Things You'll Need
Plastic drop cloth
Wagner makes an airless sprayer geared toward small jobs around the house, like painting fences, doors or small pieces of furniture. It is easy to use and delivers a large amount of paint in a very short time. Although not precise enough for spraying thin, fast-drying clear coats such as lacquer, the sprayer offers an alternative to brushing for heavier materials like varnish and polyurethane, which dry more slowly.
Prepare the work area by covering anything that may be in the way of the spray that you don't want to paint. Mask off windows and doors. Cover furniture and carpets with drop cloths. If you are working inside, separate the room you are working in from the rest of the house by hanging plastic in the doorway.
Shake the can of polyurethane vigorously and open it. If it is flat or semi-gloss, give it an extra stir to mix in the flattening ingredients. Use the paper funnel to pour the polyurethane into the spray cup, filling it about three-quarters full. Screw the cup onto the sprayer and plug it in.
Test the sprayer on an inconspicuous surface. If it doesn't spray in a full, even fan, remove the cup, add thinner and re-test.
Hold the sprayer about 18 inches from the object or surface you are painting and begin spraying in steady, even strokes from top to bottom or from left to right. Don't linger. There is a lot of material coming out and it is very easy to spray too much, causing drips or puddling. For large surfaces, overlap to the middle of the previous spray pattern.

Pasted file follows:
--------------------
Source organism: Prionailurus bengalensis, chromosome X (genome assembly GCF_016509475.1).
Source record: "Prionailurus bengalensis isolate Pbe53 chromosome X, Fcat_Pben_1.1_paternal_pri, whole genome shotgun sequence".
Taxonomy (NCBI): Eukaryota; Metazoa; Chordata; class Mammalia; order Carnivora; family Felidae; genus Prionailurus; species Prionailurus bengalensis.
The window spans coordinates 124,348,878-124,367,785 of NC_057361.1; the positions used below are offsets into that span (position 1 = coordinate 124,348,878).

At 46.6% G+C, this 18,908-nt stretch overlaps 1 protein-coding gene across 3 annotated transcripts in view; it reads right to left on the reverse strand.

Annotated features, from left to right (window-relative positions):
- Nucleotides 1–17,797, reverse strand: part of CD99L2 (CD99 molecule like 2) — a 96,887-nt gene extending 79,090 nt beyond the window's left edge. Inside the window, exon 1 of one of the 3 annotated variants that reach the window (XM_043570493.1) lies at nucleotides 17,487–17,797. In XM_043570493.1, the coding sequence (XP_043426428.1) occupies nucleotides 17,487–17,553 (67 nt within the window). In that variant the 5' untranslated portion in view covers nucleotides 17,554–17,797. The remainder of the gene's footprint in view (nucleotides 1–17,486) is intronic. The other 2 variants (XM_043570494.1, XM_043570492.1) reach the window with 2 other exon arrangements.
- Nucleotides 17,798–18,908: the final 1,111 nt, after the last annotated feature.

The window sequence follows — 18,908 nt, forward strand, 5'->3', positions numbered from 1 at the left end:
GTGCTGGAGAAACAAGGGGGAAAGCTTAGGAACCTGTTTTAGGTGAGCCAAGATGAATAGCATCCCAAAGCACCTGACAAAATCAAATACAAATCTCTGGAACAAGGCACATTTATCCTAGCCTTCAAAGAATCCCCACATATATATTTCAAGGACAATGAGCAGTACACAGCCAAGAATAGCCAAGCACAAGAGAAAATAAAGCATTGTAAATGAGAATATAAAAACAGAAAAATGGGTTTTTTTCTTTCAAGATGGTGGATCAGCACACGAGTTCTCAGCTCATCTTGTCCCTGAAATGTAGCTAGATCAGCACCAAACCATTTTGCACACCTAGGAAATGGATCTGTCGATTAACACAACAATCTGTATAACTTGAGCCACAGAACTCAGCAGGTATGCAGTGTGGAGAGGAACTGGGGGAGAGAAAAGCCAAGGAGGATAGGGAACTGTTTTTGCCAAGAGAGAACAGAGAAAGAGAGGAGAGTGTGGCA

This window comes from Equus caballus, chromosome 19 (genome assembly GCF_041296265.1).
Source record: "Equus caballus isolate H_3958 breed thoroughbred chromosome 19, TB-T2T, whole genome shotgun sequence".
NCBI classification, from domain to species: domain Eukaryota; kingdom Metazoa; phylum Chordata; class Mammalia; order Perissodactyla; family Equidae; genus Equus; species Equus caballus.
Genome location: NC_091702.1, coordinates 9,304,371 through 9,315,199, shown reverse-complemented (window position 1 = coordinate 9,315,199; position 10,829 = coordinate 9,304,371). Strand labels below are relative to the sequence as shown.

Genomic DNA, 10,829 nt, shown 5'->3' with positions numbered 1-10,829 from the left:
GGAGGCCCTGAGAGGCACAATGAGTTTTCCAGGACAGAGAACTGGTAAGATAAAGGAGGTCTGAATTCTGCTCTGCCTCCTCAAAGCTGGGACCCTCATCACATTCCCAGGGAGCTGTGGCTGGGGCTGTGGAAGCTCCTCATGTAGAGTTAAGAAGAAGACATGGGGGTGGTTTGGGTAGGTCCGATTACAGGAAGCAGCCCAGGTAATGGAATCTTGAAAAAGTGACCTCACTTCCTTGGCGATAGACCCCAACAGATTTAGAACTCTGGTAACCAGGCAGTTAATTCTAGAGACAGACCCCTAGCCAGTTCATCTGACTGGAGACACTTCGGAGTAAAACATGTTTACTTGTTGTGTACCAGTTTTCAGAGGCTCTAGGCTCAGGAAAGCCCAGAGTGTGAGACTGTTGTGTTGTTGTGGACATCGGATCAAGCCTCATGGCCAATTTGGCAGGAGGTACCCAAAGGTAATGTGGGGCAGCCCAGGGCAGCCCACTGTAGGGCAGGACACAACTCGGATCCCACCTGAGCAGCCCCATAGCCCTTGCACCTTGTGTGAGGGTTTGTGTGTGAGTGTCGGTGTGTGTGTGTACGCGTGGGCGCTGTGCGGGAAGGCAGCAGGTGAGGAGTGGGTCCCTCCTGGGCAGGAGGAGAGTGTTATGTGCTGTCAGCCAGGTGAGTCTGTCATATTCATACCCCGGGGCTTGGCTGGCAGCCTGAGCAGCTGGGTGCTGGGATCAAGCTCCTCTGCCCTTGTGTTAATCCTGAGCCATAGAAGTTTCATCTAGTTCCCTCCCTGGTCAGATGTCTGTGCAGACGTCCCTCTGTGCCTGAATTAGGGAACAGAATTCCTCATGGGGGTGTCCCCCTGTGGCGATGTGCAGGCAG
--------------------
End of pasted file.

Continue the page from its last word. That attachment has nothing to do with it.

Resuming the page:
When you are finished, remove the cup and pour the remaining polyurethane back into the can. Fill the cup with thinner and spray thinner for about 10 seconds. Remove the cup and then unscrew the tip and submerge it in thinner. If you can, leave it in the thinner for a hour, or even overnight, before wiping it clean with a rag.
Sand the surface you have sprayed after the polyurethane has dried (about 24 hours). Apply a second coat in the same way. Repeat as many times as you wish, but two coats are usually sufficient.
There are solvent-based and water-based polyurethanes, so make sure you know which one you are spraying. Use mineral spirits or lacquer thinner to thin solvent-based polyurethane.
Solvent-based polyurethane is toxic to breathe, so use a mask and allow plenty of ventilation for drying.
Wipe up spills and drips immediately because dried polyurethane is very difficult to remove.
Airless spray is dangerous. Never spray directly at yourself or anyone else.
Chris Deziel is a contractor, builder and general fix-it pro who has been active in the construction trades for 40 years. He has degrees in science and humanities and years of teaching experience. An avid craftsman and musician, Deziel began writing on home improvement topics in 2010. He worked as an expert consultant with eHow Now and Pro Referral -- a Home Depot site. A DIYer by nature, Deziel regularly shares tips and tricks for a better home and garden at Hunker.com.